3.Repent. Repentance is one of the first acts you should undertake when you make the decision to consecrate yourself to God. The act of repenting involves the acknowledgement of your sins and the need for the salvation offered to you by Christ. Repentance is a personal experience, and it’s also a fairly straightforward one. Upon gaining the desire to repent, all you need to do is pray for forgiveness and ask God to help you fight against temptation in the future.
4. Be baptized. Water baptism is an outward sign of inner consecration. In being baptized, you are given a new spiritual life and dedicated to a life lived for the service of Christ.You should also take time to regularly renew your baptismal promises, especially if you were baptized as an infant before the decision was completely yours to make.Renewal of your baptismal promises can happen in several ways. Some denominations, like Roman Catholicism, have the Sacrament of Confirmation, in which you confirm your own intention to remain consecrated to God.Without a separate sacrament, you can still renew your baptismal promises by reciting a creed of faith or by regularly praying a personal vow to God about your desire and intention to remain consecrated.
5. Separate yourself from the evils of the world. The physical body will always be drawn to the ways of the world, but consecrating yourself means prioritizing the spiritual life over the physical one.There are plenty of things in the physical world that are good. For instance, on a basic level, food is good because it provides the human body with the nourishment it needs to survive. There is nothing wrong with enjoying the food you eat, either.As a fallen world, though, even good things can be hijacked and used for ill purposes. Using food as an example, you can ruin your body by eating too much food, especially if you eat the wrong foods.Rejecting the evils of the world does not mean that you have to reject the good things of the world. It only means that you have to reject the bad side of worldly things. It also means that you have to accept that worldly things are significantly less important than spiritual things.On a practical level, this means rejecting things the world promotes when your faith tells you that those things are wicked. It also means following God’s will for your life even when it seems to conflict with something neutral the world holds as a major priority—financial security, romantic love, etc. These “neutral” things can be good when used to serve God, but they are not to be prioritized over service to God.
6.Draw closer to God. Rejecting the wicked ways of the world will not be enough to truly transform you. The human spirit always needs to “drink” from some source. If you do not drink from a worldly source, you must drink from a divine source.Just as the body hungers for the ways of the world, the spirit thirsts of the ways of God. The more you train yourself to cave into the desire of your spirit, the easier it will become to continually turn to God.There are practical things you can do to draw closer to God. Regular prayer is one of the most important. Weekly worship at a church and study of the Scriptures are two other common and highly effective practices. Any activity that allows you to keep God as the focus of your life and encourages you to approach God can be used as a tool for that purpose.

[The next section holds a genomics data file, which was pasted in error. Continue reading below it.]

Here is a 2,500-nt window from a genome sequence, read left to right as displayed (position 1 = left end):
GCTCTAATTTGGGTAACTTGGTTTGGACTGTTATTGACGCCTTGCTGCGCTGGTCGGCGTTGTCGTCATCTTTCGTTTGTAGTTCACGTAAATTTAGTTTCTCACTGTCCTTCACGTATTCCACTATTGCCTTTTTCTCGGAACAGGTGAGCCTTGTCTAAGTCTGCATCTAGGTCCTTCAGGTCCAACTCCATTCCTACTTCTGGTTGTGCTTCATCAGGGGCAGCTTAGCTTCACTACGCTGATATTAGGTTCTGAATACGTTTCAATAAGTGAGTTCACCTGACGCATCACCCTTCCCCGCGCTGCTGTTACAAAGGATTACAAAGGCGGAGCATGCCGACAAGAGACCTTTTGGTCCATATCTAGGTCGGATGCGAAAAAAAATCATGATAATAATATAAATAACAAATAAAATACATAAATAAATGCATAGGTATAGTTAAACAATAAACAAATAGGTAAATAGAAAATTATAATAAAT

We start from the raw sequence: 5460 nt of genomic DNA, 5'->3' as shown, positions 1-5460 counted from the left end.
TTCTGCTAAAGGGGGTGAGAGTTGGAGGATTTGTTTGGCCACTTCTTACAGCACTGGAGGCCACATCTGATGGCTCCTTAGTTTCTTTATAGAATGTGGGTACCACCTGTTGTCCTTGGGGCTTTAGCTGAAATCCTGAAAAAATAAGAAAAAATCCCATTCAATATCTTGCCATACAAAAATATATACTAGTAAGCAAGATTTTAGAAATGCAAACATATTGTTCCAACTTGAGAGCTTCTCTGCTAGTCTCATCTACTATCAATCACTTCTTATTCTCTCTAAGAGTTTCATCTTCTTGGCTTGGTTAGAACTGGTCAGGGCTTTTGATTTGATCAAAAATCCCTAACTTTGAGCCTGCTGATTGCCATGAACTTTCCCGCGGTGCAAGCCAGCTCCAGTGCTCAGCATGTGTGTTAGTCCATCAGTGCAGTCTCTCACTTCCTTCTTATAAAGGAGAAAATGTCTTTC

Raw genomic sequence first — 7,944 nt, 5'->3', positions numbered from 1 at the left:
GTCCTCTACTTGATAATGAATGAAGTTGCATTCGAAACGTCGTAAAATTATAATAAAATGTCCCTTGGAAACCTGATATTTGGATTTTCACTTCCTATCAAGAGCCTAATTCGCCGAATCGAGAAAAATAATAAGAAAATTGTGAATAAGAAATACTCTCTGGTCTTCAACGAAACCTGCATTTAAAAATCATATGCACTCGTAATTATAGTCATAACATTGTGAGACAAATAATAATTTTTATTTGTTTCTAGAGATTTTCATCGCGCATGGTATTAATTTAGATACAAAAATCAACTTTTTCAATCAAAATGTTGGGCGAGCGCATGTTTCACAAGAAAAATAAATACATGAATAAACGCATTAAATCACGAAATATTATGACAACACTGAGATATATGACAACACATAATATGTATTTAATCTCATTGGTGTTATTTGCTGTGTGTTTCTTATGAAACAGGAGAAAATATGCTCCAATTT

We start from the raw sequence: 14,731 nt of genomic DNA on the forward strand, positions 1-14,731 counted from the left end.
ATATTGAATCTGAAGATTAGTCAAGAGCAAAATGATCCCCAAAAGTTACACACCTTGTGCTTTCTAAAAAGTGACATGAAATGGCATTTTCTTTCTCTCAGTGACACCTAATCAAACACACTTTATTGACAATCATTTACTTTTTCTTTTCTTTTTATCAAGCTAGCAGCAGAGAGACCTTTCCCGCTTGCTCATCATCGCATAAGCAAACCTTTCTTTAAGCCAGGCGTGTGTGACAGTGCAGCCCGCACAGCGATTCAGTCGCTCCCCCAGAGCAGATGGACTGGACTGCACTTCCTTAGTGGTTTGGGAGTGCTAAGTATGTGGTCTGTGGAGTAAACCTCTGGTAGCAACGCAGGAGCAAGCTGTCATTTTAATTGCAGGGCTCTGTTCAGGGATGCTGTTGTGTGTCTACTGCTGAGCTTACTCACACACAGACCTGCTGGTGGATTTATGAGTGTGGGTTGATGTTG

7. Stay committed. Consecration is not a single, one-time-only decision. It is a way of living. When you make the decision to consecrate yourself, you must be prepared to continue pursuing God for the rest of your life.Even though you can only draw near to God after consecrating yourself, your consecration will never be “complete.” You will never achieve perfect righteousness.God does not demand complete perfection, though. You are only asked to make the commitment and to actively pursue it. You can stumble as you walk the path, but you must choose to keep walking even when you do.
Questions & Answers:
Question: How do a person’s time, finances and talents relate to consecration?
Time: Whatever we do, we must remember that the Holy Spirit lives in us; we need to stay in fellowship with Him always. Finances: If God owns our lives then He owns everything in our possession, including our hard-earned money. Talents: As stated above, all we have belongs to God; therefore we must glorify Him with whatever has been bestowed on us. We are stewards of all we have been given, and faithfulness is required in stewardship.
Question : What type of prayer topic can one pray?
Community Answer : You can pray about anything, whether it’s something that worries you or things you are thankful for or anything else.
Question: How do we meditate on the Word of God? What can we do while we fast?
Community Answer: We pray and seek directions from God. We read His word and then meditate on it. We ask ourselves what God is saying to us in each particular verse or passage of scripture